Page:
This dissertation addresses gaps in anthropological knowledge about how reciprocity--and a specifically Andean form of reciprocity--works in disaster and resettlement settings. This study looks at the practices of reciprocity in a disaster-affected community (Manzano) and a disaster-induced resettlement (Pusuca) in the Andean highlands of Ecuador. Specifically, it examines two aspects of reciprocal exchange practices in these sites. It first looks at some of the factors that affect the continuity of reciprocal exchange practices, which other studies have found to play a vital role in recovery from disasters and resettlement. It then looks to the roles of unequal power relations in the practices of reciprocity and a particularly Andean form of reciprocity and cooperative labor, the minga. The study identifies power-laden dynamics in the practice of reciprocity that tend to be overlooked in studies of social support and mutual aid in disasters and resettlements. I argue that these dynamics are critical to an examination of reciprocity in these contexts because they have important implications for the distribution of relief and development resources.
This study employed an iterative, mixed-method, 3-phase research strategy in the recursive discovery and corroboration of analytical domains and the evaluation of study hypotheses. In the first phase, exploratory observation, key informant interviews, and archival searches identified specific terms, practices, and events in order to design effective structured interview questions. In the second phase, I administered structured interviews to obtain quantitative indicators of reciprocal exchanges between group members, distribution of development benefits and collective resources, and occupational and socioeconomic data. In the third phase, I conducted focused observation and documentation of participation in decision-making, plus patterns of influence in public negotiations of development strategies and aid allocation.
The expectation of hypothesis 1 was that wage employment and residential distance would be negatively associated with minga participation. The results were mixed between the two sites. In Manzano, wage employment was not significantly associated with records of minga participation, but there was a significant negative correlation with residential distance and minga participation. In Pusuca, there were significant negative correlations with wage employment and residential distance with records of minga participation. The expectation of hypothesis 2 was that household exchange participation would be positively associated with minga participation. Multiple tests of the association between household minga attendance and total household exchange participation found positive associations between these two variables in Manzano, but not in Pusuca.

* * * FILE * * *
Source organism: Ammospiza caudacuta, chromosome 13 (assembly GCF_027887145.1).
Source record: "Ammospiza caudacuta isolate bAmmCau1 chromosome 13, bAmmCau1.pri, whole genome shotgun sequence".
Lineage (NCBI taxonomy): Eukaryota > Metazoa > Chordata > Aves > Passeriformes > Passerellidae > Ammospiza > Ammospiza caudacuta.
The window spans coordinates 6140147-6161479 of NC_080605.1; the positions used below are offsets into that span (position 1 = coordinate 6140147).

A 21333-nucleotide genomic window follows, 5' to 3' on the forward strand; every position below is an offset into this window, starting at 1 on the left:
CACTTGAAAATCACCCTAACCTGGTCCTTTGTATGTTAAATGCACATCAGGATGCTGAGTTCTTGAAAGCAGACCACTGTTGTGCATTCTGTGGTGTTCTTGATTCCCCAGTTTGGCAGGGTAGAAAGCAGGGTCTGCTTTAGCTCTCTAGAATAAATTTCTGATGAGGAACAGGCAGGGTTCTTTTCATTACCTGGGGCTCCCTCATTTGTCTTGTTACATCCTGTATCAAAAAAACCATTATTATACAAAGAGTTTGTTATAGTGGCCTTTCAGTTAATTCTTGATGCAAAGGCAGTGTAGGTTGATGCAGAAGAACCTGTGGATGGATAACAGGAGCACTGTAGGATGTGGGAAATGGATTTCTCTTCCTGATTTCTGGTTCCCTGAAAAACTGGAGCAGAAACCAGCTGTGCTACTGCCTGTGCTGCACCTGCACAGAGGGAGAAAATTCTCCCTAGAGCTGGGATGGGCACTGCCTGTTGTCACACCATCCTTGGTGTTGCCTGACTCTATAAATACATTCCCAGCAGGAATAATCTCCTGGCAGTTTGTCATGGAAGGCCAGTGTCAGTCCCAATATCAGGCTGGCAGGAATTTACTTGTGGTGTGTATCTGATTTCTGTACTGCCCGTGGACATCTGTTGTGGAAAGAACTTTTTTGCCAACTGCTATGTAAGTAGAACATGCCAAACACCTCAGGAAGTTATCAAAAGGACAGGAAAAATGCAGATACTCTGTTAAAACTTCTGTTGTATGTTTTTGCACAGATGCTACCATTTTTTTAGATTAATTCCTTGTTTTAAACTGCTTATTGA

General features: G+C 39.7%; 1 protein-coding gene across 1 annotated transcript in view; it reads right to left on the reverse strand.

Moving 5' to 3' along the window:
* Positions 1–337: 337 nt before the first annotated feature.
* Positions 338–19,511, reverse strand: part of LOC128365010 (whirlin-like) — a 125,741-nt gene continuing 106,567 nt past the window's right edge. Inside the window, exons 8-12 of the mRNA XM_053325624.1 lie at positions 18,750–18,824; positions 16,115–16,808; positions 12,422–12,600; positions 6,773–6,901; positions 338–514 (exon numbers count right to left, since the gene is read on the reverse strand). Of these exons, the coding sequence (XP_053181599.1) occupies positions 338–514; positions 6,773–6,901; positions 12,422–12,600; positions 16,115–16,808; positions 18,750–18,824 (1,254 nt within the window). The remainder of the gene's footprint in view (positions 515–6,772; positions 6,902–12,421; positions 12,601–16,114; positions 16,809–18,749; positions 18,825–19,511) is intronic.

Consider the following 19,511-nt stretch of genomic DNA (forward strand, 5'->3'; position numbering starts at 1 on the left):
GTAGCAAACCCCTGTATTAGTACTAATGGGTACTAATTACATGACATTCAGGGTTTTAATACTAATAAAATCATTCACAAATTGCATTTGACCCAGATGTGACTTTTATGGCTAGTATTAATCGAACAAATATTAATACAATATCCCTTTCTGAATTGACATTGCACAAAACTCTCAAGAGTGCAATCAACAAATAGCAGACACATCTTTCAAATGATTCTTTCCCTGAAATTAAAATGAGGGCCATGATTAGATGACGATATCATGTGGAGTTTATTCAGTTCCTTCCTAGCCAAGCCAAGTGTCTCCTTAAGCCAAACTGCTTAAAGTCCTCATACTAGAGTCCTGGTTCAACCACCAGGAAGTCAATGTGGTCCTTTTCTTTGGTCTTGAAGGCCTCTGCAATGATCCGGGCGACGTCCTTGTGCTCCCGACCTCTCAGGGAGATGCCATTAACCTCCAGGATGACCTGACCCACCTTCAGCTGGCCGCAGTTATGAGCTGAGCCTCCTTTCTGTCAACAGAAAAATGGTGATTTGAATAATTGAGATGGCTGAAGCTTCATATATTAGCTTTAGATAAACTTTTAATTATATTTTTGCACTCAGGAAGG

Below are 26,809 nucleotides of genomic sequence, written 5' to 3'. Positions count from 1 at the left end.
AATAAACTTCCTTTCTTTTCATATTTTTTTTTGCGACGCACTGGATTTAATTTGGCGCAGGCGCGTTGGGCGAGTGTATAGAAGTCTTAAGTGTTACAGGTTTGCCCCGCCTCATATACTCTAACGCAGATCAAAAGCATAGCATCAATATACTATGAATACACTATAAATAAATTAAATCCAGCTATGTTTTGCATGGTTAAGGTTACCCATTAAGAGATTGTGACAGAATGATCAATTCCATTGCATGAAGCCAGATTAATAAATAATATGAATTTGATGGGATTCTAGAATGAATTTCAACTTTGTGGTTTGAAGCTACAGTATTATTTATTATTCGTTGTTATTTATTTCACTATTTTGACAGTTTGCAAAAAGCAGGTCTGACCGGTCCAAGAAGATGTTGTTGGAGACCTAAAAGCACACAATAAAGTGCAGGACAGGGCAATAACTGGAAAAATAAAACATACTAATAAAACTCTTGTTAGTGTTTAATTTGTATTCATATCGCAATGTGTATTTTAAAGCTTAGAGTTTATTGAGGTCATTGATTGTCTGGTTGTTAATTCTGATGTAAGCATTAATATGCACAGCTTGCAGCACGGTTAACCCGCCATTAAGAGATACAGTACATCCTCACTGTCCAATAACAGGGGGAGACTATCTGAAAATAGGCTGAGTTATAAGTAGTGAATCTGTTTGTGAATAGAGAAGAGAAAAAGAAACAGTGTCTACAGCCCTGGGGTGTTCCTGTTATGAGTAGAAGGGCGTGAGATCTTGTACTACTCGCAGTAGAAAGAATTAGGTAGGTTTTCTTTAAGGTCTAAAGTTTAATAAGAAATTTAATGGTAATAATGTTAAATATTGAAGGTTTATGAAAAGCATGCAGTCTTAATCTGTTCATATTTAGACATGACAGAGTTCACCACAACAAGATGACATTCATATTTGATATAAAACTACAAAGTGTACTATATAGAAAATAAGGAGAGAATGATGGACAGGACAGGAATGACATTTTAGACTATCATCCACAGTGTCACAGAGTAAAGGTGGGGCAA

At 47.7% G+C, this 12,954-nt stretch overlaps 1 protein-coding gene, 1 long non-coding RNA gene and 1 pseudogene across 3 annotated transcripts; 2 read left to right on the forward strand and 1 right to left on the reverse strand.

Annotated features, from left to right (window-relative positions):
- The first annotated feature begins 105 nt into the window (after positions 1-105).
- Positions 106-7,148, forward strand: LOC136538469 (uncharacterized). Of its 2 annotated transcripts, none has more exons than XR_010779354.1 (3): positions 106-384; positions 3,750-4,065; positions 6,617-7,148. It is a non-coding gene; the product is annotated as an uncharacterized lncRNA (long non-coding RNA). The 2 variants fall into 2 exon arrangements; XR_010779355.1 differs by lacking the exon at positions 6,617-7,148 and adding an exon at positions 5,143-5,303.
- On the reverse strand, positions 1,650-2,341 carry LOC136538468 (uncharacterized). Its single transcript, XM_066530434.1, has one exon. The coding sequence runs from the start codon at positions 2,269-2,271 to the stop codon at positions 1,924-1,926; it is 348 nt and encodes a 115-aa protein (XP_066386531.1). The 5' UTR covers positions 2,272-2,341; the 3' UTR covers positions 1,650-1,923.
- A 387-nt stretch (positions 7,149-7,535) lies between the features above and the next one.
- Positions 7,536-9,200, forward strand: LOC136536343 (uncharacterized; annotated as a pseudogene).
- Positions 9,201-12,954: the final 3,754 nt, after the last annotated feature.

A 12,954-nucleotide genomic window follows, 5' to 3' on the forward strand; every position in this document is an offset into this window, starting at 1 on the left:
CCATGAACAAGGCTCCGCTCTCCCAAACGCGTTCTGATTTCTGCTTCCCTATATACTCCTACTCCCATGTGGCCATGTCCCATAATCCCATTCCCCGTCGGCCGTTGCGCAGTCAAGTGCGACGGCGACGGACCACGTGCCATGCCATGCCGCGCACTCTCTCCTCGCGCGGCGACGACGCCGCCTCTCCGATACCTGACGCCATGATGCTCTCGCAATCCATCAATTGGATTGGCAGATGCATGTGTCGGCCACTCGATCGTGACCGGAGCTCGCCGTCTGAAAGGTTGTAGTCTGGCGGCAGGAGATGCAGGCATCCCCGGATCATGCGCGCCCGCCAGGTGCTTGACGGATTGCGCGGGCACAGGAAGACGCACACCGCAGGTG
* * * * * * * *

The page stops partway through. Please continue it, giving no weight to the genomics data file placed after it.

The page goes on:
For hypothesis 3a, the expectation was that total household exchange participation would be positively associated with brokerage and decision-making power and statistical tests found a significant positive correlation between these variables in both sites. The implication is that one way that politically powerful individuals exercise and maintain their power is through forming reciprocal exchange ties. Those with more ties are more likely to act as brokers between their neighbors and scarce aid and development resources and more likely to have their views and agendas supported in local decision-making processes.
Hypothesis 3b tests the assumption that households connected through reciprocal exchange relations to highly connected households access a greater share of relief and development resources than others. Statistical tests indicated a significant positive association between being connected to highly connected households and project benefit inclusion in both sites. This suggests that it is not only the powerful that access scarce extra-local resources, but also their less connected allies, which can be taken as evidence of privileged inclusion as a form of power in both sites.
This study contributes to anthropological knowledge about the political economy of reciprocity in disaster-induced resettlements in two ways. First, it looks more broadly at the range of factors that could influence the continuity or disruption of practices of cooperation and reciprocal exchange in resettlement than other studies, which focuses on the narrow influence of policy practice. In this study, I draw on the economic anthropology of reciprocity and posit a possible role of wider political economic processes--growing integration into the capitalist wage labor economy--as an added explanatory factor for the dissolution of reciprocal exchange relations in post-disaster and resettlement contexts. The second way in which I seek to build upon these studies is by foregrounding the ways in which power relations are bound up in reciprocal exchange relations.
Available at: http://works.bepress.com/aj_faas/14/